December 8, 2007
It’s easy to read, full of unusual stories, unusual people and gastronomic adventure, but it makes you feel weird.
You see, those chefs you worship–you watch them on the Food Network, you buy their cookbooks–well, they’re creeps. Not just creeps, but obsessive, sadistic cokeheads.Working in a kitchen is brutal (why would anyone do this?!), and people (especially said sadistic chefs) are cruel to you, and you burn yourself and you sweat and you do the same thing thousands of times in a row and you get paid hardly anything for it. For those who don’t shy away from back-stabbing and misery, this might work.
Buford’s vision of Italy (where you spend a drawn-out last third of the book) as food nirvana seems like the writing of a true disciple, one so bent on finding the truth in his craft that he ignores that he’s surrounded by psychopaths and that he’s developed OCD.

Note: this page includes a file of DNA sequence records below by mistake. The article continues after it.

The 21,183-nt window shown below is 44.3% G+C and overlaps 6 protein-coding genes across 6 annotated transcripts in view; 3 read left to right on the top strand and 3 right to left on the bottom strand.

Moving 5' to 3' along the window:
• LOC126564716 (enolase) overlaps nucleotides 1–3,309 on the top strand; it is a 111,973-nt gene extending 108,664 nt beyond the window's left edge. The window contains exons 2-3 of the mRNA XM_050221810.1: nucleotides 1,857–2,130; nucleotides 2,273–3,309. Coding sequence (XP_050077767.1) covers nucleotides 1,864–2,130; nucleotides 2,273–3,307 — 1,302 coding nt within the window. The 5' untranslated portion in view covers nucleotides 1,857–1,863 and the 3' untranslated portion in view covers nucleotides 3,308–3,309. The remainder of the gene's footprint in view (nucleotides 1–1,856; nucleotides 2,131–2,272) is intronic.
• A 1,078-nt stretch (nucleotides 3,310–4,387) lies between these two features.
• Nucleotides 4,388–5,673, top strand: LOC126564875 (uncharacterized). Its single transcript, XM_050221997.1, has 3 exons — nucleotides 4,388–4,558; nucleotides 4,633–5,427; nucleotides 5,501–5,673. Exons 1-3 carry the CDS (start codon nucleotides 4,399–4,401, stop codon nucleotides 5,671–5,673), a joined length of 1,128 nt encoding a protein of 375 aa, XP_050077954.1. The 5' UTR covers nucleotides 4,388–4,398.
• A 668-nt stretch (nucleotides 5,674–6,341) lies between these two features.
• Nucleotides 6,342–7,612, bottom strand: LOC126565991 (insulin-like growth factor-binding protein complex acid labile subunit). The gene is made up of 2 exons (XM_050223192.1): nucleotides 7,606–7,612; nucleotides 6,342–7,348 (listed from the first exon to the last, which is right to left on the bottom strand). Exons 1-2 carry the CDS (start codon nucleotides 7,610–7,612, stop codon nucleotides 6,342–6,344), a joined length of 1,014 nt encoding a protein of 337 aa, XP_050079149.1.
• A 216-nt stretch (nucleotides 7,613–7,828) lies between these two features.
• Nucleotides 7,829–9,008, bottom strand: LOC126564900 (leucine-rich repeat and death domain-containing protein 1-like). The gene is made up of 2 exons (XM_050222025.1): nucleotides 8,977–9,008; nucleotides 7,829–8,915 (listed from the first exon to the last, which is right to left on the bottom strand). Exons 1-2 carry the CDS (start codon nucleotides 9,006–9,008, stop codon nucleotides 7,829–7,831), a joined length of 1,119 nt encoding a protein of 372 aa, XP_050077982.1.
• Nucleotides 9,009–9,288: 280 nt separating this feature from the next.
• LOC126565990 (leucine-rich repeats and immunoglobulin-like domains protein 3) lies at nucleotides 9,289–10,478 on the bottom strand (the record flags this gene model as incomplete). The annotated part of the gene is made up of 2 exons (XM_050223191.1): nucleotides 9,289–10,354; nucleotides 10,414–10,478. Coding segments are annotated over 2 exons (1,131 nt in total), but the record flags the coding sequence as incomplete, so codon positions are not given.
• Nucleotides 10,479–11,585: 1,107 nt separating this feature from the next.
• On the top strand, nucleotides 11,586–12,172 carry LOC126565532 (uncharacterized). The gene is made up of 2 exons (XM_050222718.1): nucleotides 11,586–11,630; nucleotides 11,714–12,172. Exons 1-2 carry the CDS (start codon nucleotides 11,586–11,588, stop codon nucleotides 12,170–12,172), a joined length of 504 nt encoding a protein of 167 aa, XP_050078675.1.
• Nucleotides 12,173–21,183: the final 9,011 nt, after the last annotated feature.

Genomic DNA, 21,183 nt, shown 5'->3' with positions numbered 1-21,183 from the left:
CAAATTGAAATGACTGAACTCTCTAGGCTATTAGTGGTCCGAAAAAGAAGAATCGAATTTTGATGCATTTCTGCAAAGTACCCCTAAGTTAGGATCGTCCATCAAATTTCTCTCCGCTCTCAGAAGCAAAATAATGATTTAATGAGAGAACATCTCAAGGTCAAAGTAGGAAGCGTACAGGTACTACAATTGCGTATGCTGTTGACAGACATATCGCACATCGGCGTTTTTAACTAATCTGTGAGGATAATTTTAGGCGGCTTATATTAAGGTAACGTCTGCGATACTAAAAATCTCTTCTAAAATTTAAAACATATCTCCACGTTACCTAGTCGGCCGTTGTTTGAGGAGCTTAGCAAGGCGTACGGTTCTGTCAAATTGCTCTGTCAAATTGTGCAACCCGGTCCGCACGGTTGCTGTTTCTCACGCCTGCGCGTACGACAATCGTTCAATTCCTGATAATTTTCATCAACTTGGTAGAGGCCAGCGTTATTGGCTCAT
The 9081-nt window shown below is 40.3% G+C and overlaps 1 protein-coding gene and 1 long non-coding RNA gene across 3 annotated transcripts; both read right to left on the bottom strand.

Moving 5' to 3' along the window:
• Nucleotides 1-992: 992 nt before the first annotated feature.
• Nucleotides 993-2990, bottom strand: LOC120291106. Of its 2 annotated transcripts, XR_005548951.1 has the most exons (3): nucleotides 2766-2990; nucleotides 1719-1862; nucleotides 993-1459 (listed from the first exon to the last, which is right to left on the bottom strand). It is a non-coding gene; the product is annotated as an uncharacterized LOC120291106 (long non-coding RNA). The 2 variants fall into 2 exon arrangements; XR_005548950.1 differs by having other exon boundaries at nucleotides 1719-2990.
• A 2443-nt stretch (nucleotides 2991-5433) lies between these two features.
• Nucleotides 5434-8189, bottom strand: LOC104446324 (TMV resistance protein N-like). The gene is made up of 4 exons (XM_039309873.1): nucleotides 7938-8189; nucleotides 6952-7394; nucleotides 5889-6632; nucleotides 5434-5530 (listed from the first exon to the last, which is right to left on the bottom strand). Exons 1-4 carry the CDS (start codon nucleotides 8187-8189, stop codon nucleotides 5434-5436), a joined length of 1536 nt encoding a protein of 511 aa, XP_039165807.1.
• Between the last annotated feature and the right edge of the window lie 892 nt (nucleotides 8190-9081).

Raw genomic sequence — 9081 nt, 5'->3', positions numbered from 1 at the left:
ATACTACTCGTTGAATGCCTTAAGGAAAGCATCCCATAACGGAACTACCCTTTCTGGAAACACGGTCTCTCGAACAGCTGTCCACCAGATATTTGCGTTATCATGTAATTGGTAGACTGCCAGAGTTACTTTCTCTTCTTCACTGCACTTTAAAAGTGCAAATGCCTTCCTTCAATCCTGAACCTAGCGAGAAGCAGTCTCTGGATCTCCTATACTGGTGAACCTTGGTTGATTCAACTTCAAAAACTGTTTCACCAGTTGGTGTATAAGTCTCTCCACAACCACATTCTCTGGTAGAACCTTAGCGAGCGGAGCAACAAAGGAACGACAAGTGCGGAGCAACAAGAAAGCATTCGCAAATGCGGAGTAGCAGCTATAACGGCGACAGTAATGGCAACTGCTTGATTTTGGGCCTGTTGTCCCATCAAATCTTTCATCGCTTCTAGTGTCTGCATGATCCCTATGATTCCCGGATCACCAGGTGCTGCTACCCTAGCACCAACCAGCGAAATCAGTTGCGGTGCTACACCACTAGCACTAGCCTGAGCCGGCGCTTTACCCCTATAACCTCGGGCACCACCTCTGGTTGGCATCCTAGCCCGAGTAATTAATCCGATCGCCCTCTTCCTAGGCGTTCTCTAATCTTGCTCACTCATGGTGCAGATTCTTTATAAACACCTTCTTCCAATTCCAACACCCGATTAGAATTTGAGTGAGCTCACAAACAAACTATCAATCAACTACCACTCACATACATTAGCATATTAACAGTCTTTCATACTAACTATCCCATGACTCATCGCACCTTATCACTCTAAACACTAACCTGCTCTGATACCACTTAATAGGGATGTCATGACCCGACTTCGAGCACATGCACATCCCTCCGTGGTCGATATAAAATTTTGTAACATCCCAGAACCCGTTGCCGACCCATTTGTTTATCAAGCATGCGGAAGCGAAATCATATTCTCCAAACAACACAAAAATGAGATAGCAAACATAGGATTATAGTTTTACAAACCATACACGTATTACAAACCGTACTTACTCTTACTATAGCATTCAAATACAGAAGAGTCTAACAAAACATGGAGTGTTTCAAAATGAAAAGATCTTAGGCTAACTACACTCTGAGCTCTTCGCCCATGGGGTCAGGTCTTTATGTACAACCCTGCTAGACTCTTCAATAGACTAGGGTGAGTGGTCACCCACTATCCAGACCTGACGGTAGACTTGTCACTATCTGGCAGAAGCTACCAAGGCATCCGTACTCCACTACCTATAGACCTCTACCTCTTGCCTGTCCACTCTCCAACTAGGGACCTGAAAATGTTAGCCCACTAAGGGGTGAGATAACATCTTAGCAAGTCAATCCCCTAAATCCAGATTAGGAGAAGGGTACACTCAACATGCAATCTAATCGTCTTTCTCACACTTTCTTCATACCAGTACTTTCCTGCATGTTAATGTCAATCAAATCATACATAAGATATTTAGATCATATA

Buford’s a good writer–you won’t be bored or cliche-riddled–and if you’re a foodie (I am), you’ll learn a lot of great new stuff. But you might feel less like Mario Batali is a nice guy.
p.s. This was my 50th book read this year!
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